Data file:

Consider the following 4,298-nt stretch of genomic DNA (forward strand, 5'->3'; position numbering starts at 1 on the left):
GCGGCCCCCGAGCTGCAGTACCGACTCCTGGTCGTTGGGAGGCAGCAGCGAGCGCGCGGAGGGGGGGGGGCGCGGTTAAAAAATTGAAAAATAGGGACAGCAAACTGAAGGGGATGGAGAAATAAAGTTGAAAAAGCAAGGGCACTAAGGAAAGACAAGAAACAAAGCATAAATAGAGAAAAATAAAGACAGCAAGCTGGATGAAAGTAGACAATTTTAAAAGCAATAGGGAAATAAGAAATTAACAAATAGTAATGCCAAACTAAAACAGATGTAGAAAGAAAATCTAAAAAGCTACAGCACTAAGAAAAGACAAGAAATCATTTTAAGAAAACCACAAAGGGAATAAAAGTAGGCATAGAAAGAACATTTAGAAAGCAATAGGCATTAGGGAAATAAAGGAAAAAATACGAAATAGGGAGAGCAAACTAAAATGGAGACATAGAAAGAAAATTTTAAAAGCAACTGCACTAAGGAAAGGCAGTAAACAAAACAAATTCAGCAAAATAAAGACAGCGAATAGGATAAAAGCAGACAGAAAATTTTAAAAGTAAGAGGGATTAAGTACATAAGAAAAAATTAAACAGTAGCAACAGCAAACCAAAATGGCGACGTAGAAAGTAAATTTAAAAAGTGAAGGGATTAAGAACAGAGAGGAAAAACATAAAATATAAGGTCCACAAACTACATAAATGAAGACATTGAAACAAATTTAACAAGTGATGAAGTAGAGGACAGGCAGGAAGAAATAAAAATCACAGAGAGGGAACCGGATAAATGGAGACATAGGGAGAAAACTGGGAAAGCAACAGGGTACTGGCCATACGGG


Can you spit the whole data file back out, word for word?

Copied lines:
Consider the following 4,298-nt stretch of genomic DNA (forward strand, 5'->3'; position numbering starts at 1 on the left):
GCGGCCCCCGAGCTGCAGTACCGACTCCTGGTCGTTGGGAGGCAGCAGCGAGCGCGCGGAGGGGGGGGGGCGCGGTTAAAAAATTGAAAAATAGGGACAGCAAACTGAAGGGGATGGAGAAATAAAGTTGAAAAAGCAAGGGCACTAAGGAAAGACAAGAAACAAAGCATAAATAGAGAAAAATAAAGACAGCAAGCTGGATGAAAGTAGACAATTTTAAAAGCAATAGGGAAATAAGAAATTAACAAATAGTAATGCCAAACTAAAACAGATGTAGAAAGAAAATCTAAAAAGCTACAGCACTAAGAAAAGACAAGAAATCATTTTAAGAAAACCACAAAGGGAATAAAAGTAGGCATAGAAAGAACATTTAGAAAGCAATAGGCATTAGGGAAATAAAGGAAAAAATACGAAATAGGGAGAGCAAACTAAAATGGAGACATAGAAAGAAAATTTTAAAAGCAACTGCACTAAGGAAAGGCAGTAAACAAAACAAATTCAGCAAAATAAAGACAGCGAATAGGATAAAAGCAGACAGAAAATTTTAAAAGTAAGAGGGATTAAGTACATAAGAAAAAATTAAACAGTAGCAACAGCAAACCAAAATGGCGACGTAGAAAGTAAATTTAAAAAGTGAAGGGATTAAGAACAGAGAGGAAAAACATAAAATATAAGGTCCACAAACTACATAAATGAAGACATTGAAACAAATTTAACAAGTGATGAAGTAGAGGACAGGCAGGAAGAAATAAAAATCACAGAGAGGGAACCGGATAAATGGAGACATAGGGAGAAAACTGGGAAAGCAACAGGGTACTGGCCATACGGG